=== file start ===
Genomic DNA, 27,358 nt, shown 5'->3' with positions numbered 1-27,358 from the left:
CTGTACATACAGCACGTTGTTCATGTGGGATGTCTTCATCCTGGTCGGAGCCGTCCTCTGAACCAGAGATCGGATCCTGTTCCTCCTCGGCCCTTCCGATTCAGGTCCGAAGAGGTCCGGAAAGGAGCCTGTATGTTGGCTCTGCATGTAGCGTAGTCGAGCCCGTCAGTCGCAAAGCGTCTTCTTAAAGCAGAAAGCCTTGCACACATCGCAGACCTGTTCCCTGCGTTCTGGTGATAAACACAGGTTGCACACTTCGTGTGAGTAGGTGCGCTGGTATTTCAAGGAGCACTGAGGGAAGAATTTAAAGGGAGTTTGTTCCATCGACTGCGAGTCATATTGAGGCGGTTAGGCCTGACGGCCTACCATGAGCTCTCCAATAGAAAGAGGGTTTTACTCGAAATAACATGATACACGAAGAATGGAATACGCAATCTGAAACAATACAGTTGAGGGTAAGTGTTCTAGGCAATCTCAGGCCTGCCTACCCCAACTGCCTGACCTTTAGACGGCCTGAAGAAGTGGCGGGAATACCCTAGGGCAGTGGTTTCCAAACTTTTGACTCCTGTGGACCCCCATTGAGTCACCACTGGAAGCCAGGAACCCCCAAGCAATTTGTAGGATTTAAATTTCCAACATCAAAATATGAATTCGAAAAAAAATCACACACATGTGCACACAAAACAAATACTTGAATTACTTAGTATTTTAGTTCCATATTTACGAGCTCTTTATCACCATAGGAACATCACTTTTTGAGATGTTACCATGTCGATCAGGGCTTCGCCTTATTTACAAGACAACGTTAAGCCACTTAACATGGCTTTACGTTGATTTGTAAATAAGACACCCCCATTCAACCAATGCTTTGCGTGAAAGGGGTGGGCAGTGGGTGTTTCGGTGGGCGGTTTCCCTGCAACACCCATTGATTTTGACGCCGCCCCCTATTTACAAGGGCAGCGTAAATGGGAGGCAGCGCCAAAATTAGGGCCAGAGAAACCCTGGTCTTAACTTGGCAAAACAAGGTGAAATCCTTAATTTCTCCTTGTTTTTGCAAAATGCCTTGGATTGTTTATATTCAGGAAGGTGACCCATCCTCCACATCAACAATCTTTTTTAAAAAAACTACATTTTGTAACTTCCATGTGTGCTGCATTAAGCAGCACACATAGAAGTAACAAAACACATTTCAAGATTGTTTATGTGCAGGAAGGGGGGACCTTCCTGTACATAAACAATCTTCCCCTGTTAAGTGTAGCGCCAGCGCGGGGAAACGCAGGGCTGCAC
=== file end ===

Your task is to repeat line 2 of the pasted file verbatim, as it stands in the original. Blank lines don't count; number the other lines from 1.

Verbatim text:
CTGTACATACAGCACGTTGTTCATGTGGGATGTCTTCATCCTGGTCGGAGCCGTCCTCTGAACCAGAGATCGGATCCTGTTCCTCCTCGGCCCTTCCGATTCAGGTCCGAAGAGGTCCGGAAAGGAGCCTGTATGTTGGCTCTGCATGTAGCGTAGTCGAGCCCGTCAGTCGCAAAGCGTCTTCTTAAAGCAGAAAGCCTTGCACACATCGCAGACCTGTTCCCTGCGTTCTGGTGATAAACACAGGTTGCACACTTCGTGTGAGTAGGTGCGCTGGTATTTCAAGGAGCACTGAGGGAAGAATTTAAAGGGAGTTTGTTCCATCGACTGCGAGTCATATTGAGGCGGTTAGGCCTGACGGCCTACCATGAGCTCTCCAATAGAAAGAGGGTTTTACTCGAAATAACATGATACACGAAGAATGGAATACGCAATCTGAAACAATACAGTTGAGGGTAAGTGTTCTAGGCAATCTCAGGCCTGCCTACCCCAACTGCCTGACCTTTAGACGGCCTGAAGAAGTGGCGGGAATACCCTAGGGCAGTGGTTTCCAAACTTTTGACTCCTGTGGACCCCCATTGAGTCACCACTGGAAGCCAGGAACCCCCAAGCAATTTGTAGGATTTAAATTTCCAACATCAAAATATGAATTCGAAAAAAAATCACACACATGTGCACACAAAACAAATACTTGAATTACTTAGTATTTTAGTTCCATATTTACGAGCTCTTTATCACCATAGGAACATCACTTTTTGAGATGTTACCATGTCGATCAGGGCTTCGCCTTATTTACAAGACAACGTTAAGCCACTTAACATGGCTTTACGTTGATTTGTAAATAAGACACCCCCATTCAACCAATGCTTTGCGTGAAAGGGGTGGGCAGTGGGTGTTTCGGTGGGCGGTTTCCCTGCAACACCCATTGATTTTGACGCCGCCCCCTATTTACAAGGGCAGCGTAAATGGGAGGCAGCGCCAAAATTAGGGCCAGAGAAACCCTGGTCTTAACTTGGCAAAACAAGGTGAAATCCTTAATTTCTCCTTGTTTTTGCAAAATGCCTTGGATTGTTTATATTCAGGAAGGTGACCCATCCTCCACATCAACAATCTTTTTTAAAAAAACTACATTTTGTAACTTCCATGTGTGCTGCATTAAGCAGCACACATAGAAGTAACAAAACACATTTCAAGATTGTTTATGTGCAGGAAGGGGGGACCTTCCTGTACATAAACAATCTTCCCCTGTTAAGTGTAGCGCCAGCGCGGGGAAACGCAGGGCTGCAC